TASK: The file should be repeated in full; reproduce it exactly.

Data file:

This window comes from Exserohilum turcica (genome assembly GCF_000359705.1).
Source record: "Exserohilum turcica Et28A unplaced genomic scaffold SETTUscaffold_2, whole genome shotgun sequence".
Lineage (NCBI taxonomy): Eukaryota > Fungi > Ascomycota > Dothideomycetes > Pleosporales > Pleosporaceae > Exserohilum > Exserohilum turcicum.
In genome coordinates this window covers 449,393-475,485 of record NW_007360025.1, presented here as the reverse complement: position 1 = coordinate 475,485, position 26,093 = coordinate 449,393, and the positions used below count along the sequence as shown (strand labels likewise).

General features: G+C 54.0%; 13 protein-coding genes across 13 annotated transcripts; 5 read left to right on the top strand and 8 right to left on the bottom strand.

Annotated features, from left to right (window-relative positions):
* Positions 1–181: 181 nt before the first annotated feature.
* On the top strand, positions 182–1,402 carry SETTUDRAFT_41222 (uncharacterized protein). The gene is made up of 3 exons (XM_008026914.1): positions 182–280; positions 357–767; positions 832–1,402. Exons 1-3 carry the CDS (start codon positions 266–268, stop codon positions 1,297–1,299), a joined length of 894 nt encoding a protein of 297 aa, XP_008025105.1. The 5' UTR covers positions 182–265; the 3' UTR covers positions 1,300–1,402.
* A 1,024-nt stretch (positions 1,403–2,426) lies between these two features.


This window comes from Exserohilum turcica (genome assembly GCF_000359705.1).
Source record: "Exserohilum turcica Et28A unplaced genomic scaffold SETTUscaffold_2, whole genome shotgun sequence".
Lineage (NCBI taxonomy): Eukaryota > Fungi > Ascomycota > Dothideomycetes > Pleosporales > Pleosporaceae > Exserohilum > Exserohilum turcicum.
In genome coordinates this window covers 449,393-475,485 of record NW_007360025.1, presented here as the reverse complement: position 1 = coordinate 475,485, position 26,093 = coordinate 449,393, and the positions used below count along the sequence as shown (strand labels likewise).

General features: G+C 54.0%; 13 protein-coding genes across 13 annotated transcripts; 5 read left to right on the top strand and 8 right to left on the bottom strand.

Annotated features, from left to right (window-relative positions):
* Positions 1–181: 181 nt before the first annotated feature.
* On the top strand, positions 182–1,402 carry SETTUDRAFT_41222 (uncharacterized protein). The gene is made up of 3 exons (XM_008026914.1): positions 182–280; positions 357–767; positions 832–1,402. Exons 1-3 carry the CDS (start codon positions 266–268, stop codon positions 1,297–1,299), a joined length of 894 nt encoding a protein of 297 aa, XP_008025105.1. The 5' UTR covers positions 182–265; the 3' UTR covers positions 1,300–1,402.
* A 1,024-nt stretch (positions 1,403–2,426) lies between these two features.